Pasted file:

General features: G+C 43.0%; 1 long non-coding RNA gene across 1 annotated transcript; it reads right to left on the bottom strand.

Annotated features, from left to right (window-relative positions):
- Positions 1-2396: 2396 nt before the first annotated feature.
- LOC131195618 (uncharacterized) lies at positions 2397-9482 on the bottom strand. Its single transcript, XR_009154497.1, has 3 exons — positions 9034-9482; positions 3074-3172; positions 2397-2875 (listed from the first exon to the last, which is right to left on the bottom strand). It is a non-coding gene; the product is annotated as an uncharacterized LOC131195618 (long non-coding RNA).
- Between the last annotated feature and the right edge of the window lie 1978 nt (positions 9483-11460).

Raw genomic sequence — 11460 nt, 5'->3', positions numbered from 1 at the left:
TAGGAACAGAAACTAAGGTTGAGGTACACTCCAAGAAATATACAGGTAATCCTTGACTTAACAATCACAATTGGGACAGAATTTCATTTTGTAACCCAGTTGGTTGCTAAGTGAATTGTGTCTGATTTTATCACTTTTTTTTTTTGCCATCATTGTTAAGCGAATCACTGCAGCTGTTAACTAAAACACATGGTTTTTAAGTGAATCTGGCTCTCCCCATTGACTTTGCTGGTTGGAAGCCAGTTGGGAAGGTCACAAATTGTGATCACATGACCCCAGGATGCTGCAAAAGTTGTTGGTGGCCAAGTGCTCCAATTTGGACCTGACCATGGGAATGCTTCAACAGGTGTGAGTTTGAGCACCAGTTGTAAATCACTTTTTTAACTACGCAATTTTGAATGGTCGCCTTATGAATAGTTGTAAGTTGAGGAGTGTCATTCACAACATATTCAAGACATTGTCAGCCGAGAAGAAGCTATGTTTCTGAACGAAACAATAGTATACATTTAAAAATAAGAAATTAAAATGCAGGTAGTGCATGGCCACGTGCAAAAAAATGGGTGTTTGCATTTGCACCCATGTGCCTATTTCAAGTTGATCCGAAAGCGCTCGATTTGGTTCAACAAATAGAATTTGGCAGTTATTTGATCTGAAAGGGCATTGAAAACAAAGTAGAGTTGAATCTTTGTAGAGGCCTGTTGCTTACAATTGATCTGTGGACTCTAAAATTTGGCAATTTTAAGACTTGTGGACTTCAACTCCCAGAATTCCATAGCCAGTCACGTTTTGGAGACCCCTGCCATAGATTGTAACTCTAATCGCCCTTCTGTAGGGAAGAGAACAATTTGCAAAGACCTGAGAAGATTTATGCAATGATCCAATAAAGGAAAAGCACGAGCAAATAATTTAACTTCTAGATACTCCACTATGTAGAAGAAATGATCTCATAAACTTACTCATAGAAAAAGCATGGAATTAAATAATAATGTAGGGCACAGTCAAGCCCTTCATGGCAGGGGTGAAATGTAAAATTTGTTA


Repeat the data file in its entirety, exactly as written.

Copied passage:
General features: G+C 43.0%; 1 long non-coding RNA gene across 1 annotated transcript; it reads right to left on the bottom strand.

Annotated features, from left to right (window-relative positions):
- Positions 1-2396: 2396 nt before the first annotated feature.
- LOC131195618 (uncharacterized) lies at positions 2397-9482 on the bottom strand. Its single transcript, XR_009154497.1, has 3 exons — positions 9034-9482; positions 3074-3172; positions 2397-2875 (listed from the first exon to the last, which is right to left on the bottom strand). It is a non-coding gene; the product is annotated as an uncharacterized LOC131195618 (long non-coding RNA).
- Between the last annotated feature and the right edge of the window lie 1978 nt (positions 9483-11460).

Raw genomic sequence — 11460 nt, 5'->3', positions numbered from 1 at the left:
TAGGAACAGAAACTAAGGTTGAGGTACACTCCAAGAAATATACAGGTAATCCTTGACTTAACAATCACAATTGGGACAGAATTTCATTTTGTAACCCAGTTGGTTGCTAAGTGAATTGTGTCTGATTTTATCACTTTTTTTTTTTGCCATCATTGTTAAGCGAATCACTGCAGCTGTTAACTAAAACACATGGTTTTTAAGTGAATCTGGCTCTCCCCATTGACTTTGCTGGTTGGAAGCCAGTTGGGAAGGTCACAAATTGTGATCACATGACCCCAGGATGCTGCAAAAGTTGTTGGTGGCCAAGTGCTCCAATTTGGACCTGACCATGGGAATGCTTCAACAGGTGTGAGTTTGAGCACCAGTTGTAAATCACTTTTTTAACTACGCAATTTTGAATGGTCGCCTTATGAATAGTTGTAAGTTGAGGAGTGTCATTCACAACATATTCAAGACATTGTCAGCCGAGAAGAAGCTATGTTTCTGAACGAAACAATAGTATACATTTAAAAATAAGAAATTAAAATGCAGGTAGTGCATGGCCACGTGCAAAAAAATGGGTGTTTGCATTTGCACCCATGTGCCTATTTCAAGTTGATCCGAAAGCGCTCGATTTGGTTCAACAAATAGAATTTGGCAGTTATTTGATCTGAAAGGGCATTGAAAACAAAGTAGAGTTGAATCTTTGTAGAGGCCTGTTGCTTACAATTGATCTGTGGACTCTAAAATTTGGCAATTTTAAGACTTGTGGACTTCAACTCCCAGAATTCCATAGCCAGTCACGTTTTGGAGACCCCTGCCATAGATTGTAACTCTAATCGCCCTTCTGTAGGGAAGAGAACAATTTGCAAAGACCTGAGAAGATTTATGCAATGATCCAATAAAGGAAAAGCACGAGCAAATAATTTAACTTCTAGATACTCCACTATGTAGAAGAAATGATCTCATAAACTTACTCATAGAAAAAGCATGGAATTAAATAATAATGTAGGGCACAGTCAAGCCCTTCATGGCAGGGGTGAAATGTAAAATTTGTTA